Rubia. Garance, Fr. Krappwurzel, Färberröthe, G. Robbia, It. Rubia de tintoreros, Granza, Sp.—Under this name the U. S. P. formerly recognized madder, Rubia tinctorum L. (Fam. Rubiaceae.) The root of dyer's madder is perennial, and consists of numerous long, succulent fibers, varying in thickness from the size of a quill to that of the little finger, and uniting at the top in a common head, from which also proceed side-roots that run near the surface of the ground, and send up many annual stems. The quadrangular stems are furnished with short prickles by which they adhere to neighboring plants, upon which they climb. The leaves are arranged in whorls at the joints of the stem. The flowers are small, yellow and terminal. The plant is a native of Southern Europe. The root, which is dug up the third summer, enters commerce either in the form of the whole root deprived of its cuticle, or in the form of a reddish-brown powder. Madder has a weak, peculiar odor, and a bitterish, astringent taste, and imparts these properties, as well as a red color, to water and alcohol. It contains as its most important constituent alizarin, C14H6(OH)2O2, and with it as coloring matter of secondary importance purpurin, C14H5(OH)3O2. Besides these two technically important constituents there have been recognized pseudopurpurin, an orange dye color, and a yellow one (xanthopurpurin). These coloring matters, however, are probably decomposition products from glucosides existing in the fresh plant. Thus, alizarin is known to result along with glucose from the treatment with dilute acids of rubianic or ruberythric acid, C26H28O14, according to the reaction:
- C26H28O14 + 2H2O = C14H8O4 + 2C6H12O6
The most interesting of the coloring substances is the alizarin, and this is now termed dihydroxy-anthraquinone, C14H8O14. This occurs as orange-red crystals, almost insoluble in cold water, but readily soluble in alcohol, ether, the fixed oils, and alkaline solutions. The alcoholic and aqueous solutions are rose-colored; the ethereal, golden yellow; the alkaline, violet and blue when concentrated, but violet-red when sufficiently diluted. A beautiful rose-colored lake is produced by precipitating a mixture of the solutions of alizarin and alum. Alizarin was recognized by Graebe and Liebermann in 1868 as a derivative of anthracene, C14H10—a hydrocarbon contained in coal tar—and in the same year they elaborated a method for preparing it commercially from anthracene. Upon this arose rapidly a great chemical industry, and the cultivation of madder, has, of course, decreased correspondingly.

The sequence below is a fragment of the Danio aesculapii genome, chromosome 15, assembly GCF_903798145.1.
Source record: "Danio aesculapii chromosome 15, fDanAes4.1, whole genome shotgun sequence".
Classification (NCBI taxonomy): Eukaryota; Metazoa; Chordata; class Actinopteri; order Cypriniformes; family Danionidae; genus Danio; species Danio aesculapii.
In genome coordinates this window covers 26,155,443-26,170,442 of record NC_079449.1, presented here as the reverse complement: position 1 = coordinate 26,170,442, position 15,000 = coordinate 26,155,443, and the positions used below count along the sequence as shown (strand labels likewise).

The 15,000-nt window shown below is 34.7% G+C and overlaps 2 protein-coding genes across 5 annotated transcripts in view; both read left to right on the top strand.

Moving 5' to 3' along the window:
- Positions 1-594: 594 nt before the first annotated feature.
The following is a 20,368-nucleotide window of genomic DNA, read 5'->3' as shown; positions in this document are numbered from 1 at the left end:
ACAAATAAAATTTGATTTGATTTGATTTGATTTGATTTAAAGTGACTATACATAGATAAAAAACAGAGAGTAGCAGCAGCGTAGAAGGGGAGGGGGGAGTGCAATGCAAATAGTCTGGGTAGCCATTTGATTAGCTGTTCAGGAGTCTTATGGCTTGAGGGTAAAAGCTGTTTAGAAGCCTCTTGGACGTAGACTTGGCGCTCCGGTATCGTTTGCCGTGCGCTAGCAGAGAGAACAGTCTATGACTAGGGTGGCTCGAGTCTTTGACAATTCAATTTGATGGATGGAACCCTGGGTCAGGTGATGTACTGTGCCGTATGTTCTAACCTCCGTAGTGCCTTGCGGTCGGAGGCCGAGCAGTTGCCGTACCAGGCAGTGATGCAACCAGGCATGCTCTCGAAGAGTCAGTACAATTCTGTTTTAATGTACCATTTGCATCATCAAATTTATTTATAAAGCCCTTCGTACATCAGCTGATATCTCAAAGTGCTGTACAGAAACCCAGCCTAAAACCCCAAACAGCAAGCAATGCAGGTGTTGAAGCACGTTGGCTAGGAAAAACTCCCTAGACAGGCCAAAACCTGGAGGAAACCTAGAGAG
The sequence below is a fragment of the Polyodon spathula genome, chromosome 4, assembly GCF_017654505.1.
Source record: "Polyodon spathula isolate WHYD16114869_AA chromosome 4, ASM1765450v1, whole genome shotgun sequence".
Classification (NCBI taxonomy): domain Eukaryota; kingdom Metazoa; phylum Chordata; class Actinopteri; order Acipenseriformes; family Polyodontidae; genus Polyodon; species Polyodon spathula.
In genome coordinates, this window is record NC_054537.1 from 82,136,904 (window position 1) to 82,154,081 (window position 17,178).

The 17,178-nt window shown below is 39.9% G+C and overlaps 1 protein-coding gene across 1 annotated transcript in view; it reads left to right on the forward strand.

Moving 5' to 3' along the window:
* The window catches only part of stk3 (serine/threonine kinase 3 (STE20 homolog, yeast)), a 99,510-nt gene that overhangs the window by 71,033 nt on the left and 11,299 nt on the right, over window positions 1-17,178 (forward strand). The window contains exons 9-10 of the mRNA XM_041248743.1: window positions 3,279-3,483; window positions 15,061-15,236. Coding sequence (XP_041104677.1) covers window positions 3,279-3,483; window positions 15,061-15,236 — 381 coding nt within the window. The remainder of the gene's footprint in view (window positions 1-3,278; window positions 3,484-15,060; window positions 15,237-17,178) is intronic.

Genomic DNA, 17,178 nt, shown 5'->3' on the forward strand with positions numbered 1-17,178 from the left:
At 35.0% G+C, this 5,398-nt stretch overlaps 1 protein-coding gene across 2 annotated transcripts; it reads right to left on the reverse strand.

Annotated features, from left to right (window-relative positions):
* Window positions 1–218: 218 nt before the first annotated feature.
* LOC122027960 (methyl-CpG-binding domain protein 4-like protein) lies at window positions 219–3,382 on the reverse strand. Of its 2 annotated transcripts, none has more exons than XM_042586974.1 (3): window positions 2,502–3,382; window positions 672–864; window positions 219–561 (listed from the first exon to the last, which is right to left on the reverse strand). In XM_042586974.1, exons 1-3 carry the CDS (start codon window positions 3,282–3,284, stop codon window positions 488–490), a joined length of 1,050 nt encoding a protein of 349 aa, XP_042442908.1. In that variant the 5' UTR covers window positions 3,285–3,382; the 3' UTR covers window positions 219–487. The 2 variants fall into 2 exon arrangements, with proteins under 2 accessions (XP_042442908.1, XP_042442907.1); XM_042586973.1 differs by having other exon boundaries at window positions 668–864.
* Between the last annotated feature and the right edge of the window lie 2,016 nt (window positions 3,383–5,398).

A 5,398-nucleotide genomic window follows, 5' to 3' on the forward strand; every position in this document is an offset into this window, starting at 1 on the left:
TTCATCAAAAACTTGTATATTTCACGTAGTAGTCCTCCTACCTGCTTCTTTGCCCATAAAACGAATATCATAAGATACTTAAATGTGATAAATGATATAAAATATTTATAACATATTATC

Madder is used in amenorrhea and dropsy, and when taken into the stomach imparts a red color to the milk and urine, and to the bones of animals, without sensibly affecting any other tissue. The effect is observable most quickly in the bones of young animals, and in those nearest the heart. Under the impression that it might effect some change in the osseous system, it has been prescribed in rachitis, but without favorable result. Dose, about half a drachm (2.0 Gm.), repeated three or four times a day.
The Dispensatory of the United States of America, 1918, was edited by Joseph P. Remington, Horatio C. Wood and others.